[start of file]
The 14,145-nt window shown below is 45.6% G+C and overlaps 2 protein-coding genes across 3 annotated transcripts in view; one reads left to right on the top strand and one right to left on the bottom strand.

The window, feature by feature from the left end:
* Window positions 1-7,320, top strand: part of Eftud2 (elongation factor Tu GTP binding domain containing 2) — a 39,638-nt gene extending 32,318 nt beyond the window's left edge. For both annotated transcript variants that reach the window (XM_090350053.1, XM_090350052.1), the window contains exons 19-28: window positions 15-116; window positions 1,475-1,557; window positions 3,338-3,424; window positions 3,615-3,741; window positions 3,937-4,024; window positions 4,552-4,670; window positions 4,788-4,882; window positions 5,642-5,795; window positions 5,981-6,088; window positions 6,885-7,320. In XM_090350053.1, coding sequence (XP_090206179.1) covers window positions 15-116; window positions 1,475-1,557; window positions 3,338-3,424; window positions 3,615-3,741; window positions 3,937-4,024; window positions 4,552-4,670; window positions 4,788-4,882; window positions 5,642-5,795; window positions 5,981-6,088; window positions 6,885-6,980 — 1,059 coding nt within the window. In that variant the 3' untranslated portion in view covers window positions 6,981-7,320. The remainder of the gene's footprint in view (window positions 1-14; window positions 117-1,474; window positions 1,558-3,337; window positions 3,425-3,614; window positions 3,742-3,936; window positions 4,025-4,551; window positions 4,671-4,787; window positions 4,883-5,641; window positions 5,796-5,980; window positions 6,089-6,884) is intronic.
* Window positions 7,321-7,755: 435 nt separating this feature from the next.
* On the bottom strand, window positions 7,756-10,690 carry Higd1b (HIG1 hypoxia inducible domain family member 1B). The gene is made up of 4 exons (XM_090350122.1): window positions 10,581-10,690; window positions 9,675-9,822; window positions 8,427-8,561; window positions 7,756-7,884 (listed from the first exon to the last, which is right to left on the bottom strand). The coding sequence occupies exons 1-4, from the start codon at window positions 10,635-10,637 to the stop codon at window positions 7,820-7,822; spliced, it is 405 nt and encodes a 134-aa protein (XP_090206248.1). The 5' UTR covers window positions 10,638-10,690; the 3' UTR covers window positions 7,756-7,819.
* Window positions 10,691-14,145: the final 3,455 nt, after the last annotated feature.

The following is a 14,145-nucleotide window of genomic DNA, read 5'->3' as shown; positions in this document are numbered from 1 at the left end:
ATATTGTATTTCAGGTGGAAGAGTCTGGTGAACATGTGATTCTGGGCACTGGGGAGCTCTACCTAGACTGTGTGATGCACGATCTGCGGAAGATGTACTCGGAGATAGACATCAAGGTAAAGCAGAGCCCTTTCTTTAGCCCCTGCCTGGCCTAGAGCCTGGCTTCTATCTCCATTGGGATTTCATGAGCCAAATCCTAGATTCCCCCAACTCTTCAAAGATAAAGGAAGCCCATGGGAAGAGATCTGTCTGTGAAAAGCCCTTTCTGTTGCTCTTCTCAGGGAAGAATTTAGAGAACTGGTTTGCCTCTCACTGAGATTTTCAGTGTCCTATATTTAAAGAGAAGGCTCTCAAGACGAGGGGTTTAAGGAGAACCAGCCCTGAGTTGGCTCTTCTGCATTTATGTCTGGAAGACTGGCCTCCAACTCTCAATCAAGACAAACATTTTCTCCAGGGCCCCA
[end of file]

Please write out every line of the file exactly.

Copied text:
The 14,145-nt window shown below is 45.6% G+C and overlaps 2 protein-coding genes across 3 annotated transcripts in view; one reads left to right on the top strand and one right to left on the bottom strand.

The window, feature by feature from the left end:
* Window positions 1-7,320, top strand: part of Eftud2 (elongation factor Tu GTP binding domain containing 2) — a 39,638-nt gene extending 32,318 nt beyond the window's left edge. For both annotated transcript variants that reach the window (XM_090350053.1, XM_090350052.1), the window contains exons 19-28: window positions 15-116; window positions 1,475-1,557; window positions 3,338-3,424; window positions 3,615-3,741; window positions 3,937-4,024; window positions 4,552-4,670; window positions 4,788-4,882; window positions 5,642-5,795; window positions 5,981-6,088; window positions 6,885-7,320. In XM_090350053.1, coding sequence (XP_090206179.1) covers window positions 15-116; window positions 1,475-1,557; window positions 3,338-3,424; window positions 3,615-3,741; window positions 3,937-4,024; window positions 4,552-4,670; window positions 4,788-4,882; window positions 5,642-5,795; window positions 5,981-6,088; window positions 6,885-6,980 — 1,059 coding nt within the window. In that variant the 3' untranslated portion in view covers window positions 6,981-7,320. The remainder of the gene's footprint in view (window positions 1-14; window positions 117-1,474; window positions 1,558-3,337; window positions 3,425-3,614; window positions 3,742-3,936; window positions 4,025-4,551; window positions 4,671-4,787; window positions 4,883-5,641; window positions 5,796-5,980; window positions 6,089-6,884) is intronic.
* Window positions 7,321-7,755: 435 nt separating this feature from the next.
* On the bottom strand, window positions 7,756-10,690 carry Higd1b (HIG1 hypoxia inducible domain family member 1B). The gene is made up of 4 exons (XM_090350122.1): window positions 10,581-10,690; window positions 9,675-9,822; window positions 8,427-8,561; window positions 7,756-7,884 (listed from the first exon to the last, which is right to left on the bottom strand). The coding sequence occupies exons 1-4, from the start codon at window positions 10,635-10,637 to the stop codon at window positions 7,820-7,822; spliced, it is 405 nt and encodes a 134-aa protein (XP_090206248.1). The 5' UTR covers window positions 10,638-10,690; the 3' UTR covers window positions 7,756-7,819.
* Window positions 10,691-14,145: the final 3,455 nt, after the last annotated feature.

The following is a 14,145-nucleotide window of genomic DNA, read 5'->3' as shown; positions in this document are numbered from 1 at the left end:
ATATTGTATTTCAGGTGGAAGAGTCTGGTGAACATGTGATTCTGGGCACTGGGGAGCTCTACCTAGACTGTGTGATGCACGATCTGCGGAAGATGTACTCGGAGATAGACATCAAGGTAAAGCAGAGCCCTTTCTTTAGCCCCTGCCTGGCCTAGAGCCTGGCTTCTATCTCCATTGGGATTTCATGAGCCAAATCCTAGATTCCCCCAACTCTTCAAAGATAAAGGAAGCCCATGGGAAGAGATCTGTCTGTGAAAAGCCCTTTCTGTTGCTCTTCTCAGGGAAGAATTTAGAGAACTGGTTTGCCTCTCACTGAGATTTTCAGTGTCCTATATTTAAAGAGAAGGCTCTCAAGACGAGGGGTTTAAGGAGAACCAGCCCTGAGTTGGCTCTTCTGCATTTATGTCTGGAAGACTGGCCTCCAACTCTCAATCAAGACAAACATTTTCTCCAGGGCCCCA